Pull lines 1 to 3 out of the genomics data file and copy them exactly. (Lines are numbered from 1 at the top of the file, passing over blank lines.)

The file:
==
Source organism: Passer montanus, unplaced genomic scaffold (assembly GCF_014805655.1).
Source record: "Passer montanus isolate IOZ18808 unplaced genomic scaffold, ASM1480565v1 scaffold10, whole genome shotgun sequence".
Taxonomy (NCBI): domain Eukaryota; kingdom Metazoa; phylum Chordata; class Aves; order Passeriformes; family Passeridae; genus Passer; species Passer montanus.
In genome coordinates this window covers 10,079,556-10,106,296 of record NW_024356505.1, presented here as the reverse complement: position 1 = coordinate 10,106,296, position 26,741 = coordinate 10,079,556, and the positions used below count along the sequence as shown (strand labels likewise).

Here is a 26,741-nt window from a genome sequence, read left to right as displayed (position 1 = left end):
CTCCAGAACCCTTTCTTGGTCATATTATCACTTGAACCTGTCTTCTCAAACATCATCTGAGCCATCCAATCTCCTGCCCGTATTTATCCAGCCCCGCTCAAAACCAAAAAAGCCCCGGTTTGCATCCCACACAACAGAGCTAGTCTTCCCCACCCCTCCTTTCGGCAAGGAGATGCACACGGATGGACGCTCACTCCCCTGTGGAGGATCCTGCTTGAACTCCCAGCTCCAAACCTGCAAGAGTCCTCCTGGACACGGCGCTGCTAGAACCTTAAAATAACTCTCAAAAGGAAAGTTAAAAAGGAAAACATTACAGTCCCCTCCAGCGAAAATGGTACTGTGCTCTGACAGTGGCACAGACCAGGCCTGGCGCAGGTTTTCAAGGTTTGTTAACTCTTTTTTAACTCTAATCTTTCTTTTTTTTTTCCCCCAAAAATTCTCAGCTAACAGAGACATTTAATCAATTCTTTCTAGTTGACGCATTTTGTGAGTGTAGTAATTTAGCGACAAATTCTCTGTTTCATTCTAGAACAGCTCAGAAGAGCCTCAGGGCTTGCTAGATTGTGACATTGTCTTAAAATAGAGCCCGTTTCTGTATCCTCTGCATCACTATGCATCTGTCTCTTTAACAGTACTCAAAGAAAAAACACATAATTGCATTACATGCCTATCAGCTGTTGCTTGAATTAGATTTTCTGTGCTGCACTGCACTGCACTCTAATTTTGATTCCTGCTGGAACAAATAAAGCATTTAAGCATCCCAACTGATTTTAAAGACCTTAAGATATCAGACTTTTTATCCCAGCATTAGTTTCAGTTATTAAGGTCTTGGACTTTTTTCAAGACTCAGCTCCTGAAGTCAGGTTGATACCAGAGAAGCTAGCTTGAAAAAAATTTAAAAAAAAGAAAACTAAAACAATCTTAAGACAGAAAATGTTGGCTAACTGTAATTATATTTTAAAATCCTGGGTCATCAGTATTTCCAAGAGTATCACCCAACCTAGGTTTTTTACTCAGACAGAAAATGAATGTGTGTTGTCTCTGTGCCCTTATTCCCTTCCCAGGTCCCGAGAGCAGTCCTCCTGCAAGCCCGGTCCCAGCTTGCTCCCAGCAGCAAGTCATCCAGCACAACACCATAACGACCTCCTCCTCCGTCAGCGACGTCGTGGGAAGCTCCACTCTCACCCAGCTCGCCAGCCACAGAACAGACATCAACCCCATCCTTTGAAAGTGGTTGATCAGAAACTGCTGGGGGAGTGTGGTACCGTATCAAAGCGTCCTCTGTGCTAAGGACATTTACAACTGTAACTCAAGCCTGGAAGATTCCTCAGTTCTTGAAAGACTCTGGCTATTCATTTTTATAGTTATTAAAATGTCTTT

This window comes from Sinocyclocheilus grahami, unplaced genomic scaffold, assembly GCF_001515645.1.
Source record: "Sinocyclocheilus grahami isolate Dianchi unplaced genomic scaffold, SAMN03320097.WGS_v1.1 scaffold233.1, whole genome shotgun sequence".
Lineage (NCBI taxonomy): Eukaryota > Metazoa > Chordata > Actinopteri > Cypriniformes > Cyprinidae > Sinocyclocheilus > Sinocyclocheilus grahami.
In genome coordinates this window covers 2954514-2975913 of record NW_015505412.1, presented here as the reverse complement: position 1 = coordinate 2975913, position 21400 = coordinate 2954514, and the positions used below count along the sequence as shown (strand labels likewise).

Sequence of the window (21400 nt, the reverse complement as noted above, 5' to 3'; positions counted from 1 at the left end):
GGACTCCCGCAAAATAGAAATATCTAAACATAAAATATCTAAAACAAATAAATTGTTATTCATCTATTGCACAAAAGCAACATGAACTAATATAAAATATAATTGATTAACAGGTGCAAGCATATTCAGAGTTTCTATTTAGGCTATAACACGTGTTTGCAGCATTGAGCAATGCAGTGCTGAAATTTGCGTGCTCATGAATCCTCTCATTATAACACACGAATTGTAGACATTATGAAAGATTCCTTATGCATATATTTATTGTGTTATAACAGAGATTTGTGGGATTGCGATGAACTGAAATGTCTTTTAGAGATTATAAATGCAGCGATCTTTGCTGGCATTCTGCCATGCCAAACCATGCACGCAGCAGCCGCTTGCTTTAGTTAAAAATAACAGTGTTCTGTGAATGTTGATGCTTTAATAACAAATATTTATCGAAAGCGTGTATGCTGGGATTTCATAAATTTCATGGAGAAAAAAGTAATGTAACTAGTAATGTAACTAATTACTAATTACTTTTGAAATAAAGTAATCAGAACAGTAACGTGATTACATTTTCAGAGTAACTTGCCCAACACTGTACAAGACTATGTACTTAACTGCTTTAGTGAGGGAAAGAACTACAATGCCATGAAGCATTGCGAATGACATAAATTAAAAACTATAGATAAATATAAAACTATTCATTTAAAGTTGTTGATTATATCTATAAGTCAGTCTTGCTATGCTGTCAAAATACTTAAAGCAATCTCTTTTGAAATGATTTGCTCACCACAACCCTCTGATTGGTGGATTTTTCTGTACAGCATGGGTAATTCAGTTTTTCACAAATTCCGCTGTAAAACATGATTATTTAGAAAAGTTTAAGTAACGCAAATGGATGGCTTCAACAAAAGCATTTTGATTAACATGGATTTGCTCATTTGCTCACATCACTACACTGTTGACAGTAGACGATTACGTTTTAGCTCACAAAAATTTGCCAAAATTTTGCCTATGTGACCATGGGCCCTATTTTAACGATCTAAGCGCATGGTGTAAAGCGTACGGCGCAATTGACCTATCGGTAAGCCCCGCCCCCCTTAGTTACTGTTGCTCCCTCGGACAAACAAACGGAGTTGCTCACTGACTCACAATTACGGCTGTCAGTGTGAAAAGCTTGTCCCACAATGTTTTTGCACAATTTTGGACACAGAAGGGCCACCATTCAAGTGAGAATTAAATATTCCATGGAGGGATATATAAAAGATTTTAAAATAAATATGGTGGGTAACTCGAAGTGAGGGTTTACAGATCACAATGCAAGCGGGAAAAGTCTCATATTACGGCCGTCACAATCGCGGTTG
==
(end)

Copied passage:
Source organism: Passer montanus, unplaced genomic scaffold (assembly GCF_014805655.1).
Source record: "Passer montanus isolate IOZ18808 unplaced genomic scaffold, ASM1480565v1 scaffold10, whole genome shotgun sequence".
Taxonomy (NCBI): domain Eukaryota; kingdom Metazoa; phylum Chordata; class Aves; order Passeriformes; family Passeridae; genus Passer; species Passer montanus.